Front Porch Anarchists
My favorite post so far is by Dan McCarthy:
I was a junior at Washington University in St. Louis when the November 1998 issue of Chronicles — I was a new subscriber — arrived in my mailbox. “Reactionary Radicals,” the cover proclaimed, beneath a picture of two peasants pulling back the hands of a great clock. (And as the free-market anarchist Murray Rothbard used to say, if we can’t turn back those hands, “We shall break the clock of Woodrow Wilson’s New Freedom and perpetual war. We shall repeal the twentieth century.”)
Inside was Bill Kauffman’s tribute — now collected in Look Homeward, America — to Dorothy Day and the Catholic Worker movement, which related the story from Confessions of an Original Sinner of how John Lukacs reacted to Henry Kissinger putting in an appearance at National Review’s 25th anniversary bash. Lukacs asked himself who the real conservative was: the saintly Day, recently deceased, or the ghastly Kissinger? While the rest of the assembled worthies applauded Nixon’s consigliere, Lukacs booed.
After reading that, I knew I would never be fit for service in the conservative mainstream again. And thank God.
Definite runner up, though, is this classic quote from Smedley Butler, included in a Clark Stooksbury post:
I helped make Mexico and especially Tampico safe for American interests in 1914. I helped make Haiti and Cuba a decent place for the National City Bank boys to collect revenues in. I helped in the raping of a half a dozen Central American republics for the benefit of Wall Street. The record of Racketeering is long. I helped purify Nicaragua for the international house of the Brown Brothers in 1909-1912. I brought light to the Dominican Republic for American sugar interests in 1916. I helped make Honduras “right” for American fruit companies in 1903. In China in 1927 I helped see to it that Standard went its way unmolested . . . Looking back on it, I feel I might have given Al Capone a few hints. The best he could do was to operate his racket in three city districts. We Marines operated on three continents.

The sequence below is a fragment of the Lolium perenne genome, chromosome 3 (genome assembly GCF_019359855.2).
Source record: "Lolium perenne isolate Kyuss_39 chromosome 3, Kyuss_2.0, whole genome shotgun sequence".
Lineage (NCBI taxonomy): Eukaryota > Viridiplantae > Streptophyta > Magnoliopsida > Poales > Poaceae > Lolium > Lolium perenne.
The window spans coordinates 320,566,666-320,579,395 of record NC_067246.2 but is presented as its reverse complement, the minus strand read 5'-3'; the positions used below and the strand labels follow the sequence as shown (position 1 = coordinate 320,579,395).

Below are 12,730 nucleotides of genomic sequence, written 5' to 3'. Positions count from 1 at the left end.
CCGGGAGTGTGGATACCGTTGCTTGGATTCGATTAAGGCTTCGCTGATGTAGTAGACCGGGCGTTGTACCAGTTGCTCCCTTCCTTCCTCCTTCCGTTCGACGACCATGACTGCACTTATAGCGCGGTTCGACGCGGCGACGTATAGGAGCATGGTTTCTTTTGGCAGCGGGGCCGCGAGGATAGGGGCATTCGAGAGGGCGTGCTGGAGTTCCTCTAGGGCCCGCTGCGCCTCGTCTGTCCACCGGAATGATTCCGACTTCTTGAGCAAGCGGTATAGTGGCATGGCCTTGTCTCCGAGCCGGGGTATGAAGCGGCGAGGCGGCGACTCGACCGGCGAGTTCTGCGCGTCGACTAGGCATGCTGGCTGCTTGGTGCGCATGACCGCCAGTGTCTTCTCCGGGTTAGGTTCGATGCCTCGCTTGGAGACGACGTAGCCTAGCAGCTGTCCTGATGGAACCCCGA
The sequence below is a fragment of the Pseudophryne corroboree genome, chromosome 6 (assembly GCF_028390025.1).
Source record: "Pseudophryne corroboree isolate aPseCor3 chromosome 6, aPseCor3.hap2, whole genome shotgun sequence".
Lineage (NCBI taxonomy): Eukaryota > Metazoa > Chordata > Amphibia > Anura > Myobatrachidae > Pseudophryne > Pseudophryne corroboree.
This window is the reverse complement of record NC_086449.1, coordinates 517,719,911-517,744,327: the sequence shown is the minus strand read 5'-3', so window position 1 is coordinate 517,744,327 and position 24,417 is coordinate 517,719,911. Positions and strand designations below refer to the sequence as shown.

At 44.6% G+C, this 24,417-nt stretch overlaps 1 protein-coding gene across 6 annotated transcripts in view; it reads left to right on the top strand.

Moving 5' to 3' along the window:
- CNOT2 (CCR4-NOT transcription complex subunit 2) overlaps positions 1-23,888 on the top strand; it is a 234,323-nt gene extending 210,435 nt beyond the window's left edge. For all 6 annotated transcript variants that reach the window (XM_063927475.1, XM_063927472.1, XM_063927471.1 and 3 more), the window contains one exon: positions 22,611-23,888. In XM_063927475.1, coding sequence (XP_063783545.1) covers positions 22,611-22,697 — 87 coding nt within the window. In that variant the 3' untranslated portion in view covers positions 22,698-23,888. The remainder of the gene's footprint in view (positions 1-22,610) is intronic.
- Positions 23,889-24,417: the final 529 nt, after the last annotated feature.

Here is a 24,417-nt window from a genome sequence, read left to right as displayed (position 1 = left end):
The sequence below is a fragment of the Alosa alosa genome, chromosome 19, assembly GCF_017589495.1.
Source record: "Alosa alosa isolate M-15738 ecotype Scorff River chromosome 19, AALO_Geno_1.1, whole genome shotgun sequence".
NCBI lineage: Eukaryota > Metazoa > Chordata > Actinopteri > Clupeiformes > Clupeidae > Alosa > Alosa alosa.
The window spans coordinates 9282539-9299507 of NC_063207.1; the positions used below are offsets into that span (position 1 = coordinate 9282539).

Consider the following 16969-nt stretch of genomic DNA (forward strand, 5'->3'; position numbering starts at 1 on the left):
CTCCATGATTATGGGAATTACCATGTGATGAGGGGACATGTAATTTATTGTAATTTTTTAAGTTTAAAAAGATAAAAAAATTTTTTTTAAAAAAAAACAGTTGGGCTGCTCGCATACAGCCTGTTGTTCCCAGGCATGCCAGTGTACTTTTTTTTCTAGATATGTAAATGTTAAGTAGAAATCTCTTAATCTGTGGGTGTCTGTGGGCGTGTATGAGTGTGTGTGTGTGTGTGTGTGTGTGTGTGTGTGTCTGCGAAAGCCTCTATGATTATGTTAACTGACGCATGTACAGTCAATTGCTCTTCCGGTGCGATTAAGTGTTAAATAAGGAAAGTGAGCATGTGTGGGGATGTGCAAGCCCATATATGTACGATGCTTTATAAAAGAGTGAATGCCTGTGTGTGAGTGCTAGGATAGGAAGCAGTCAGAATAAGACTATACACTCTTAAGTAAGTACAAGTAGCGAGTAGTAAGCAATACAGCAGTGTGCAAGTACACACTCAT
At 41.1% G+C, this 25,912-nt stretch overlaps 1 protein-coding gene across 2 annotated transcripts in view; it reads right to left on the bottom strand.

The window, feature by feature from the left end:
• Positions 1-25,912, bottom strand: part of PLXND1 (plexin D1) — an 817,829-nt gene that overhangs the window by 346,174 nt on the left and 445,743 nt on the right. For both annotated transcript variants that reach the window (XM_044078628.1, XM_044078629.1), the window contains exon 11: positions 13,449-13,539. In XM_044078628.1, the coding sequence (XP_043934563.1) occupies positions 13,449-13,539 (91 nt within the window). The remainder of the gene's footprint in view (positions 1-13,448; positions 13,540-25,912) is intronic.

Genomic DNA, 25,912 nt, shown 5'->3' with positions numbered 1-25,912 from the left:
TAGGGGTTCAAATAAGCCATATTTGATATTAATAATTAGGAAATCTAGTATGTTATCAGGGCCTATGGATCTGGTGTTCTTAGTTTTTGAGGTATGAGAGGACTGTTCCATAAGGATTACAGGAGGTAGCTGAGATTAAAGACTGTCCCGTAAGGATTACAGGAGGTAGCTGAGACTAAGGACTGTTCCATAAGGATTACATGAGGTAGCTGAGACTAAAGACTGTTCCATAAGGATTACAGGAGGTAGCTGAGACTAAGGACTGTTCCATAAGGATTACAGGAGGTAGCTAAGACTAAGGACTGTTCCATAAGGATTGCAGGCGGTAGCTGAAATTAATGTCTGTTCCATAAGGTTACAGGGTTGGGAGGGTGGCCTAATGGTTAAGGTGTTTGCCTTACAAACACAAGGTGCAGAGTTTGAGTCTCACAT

You may remember Bill Kauffman from such articles as "The Way of Love: Dorothy Day and the American Right," "My America vs. the Empire," and "Think Locally, Act Locally, Live Locally: Education on the Human Scale," or the books Dispatches from the Muckdog Gazette : A Mostly Affectionate Account of a Small Town's Fight to Survive and America First!: Its History, Culture, and Politics. He's also figures prominently, among assorted personages from the decentralist Left and Old Right, in the Vermont secessionist movement, Second Vermont Republic.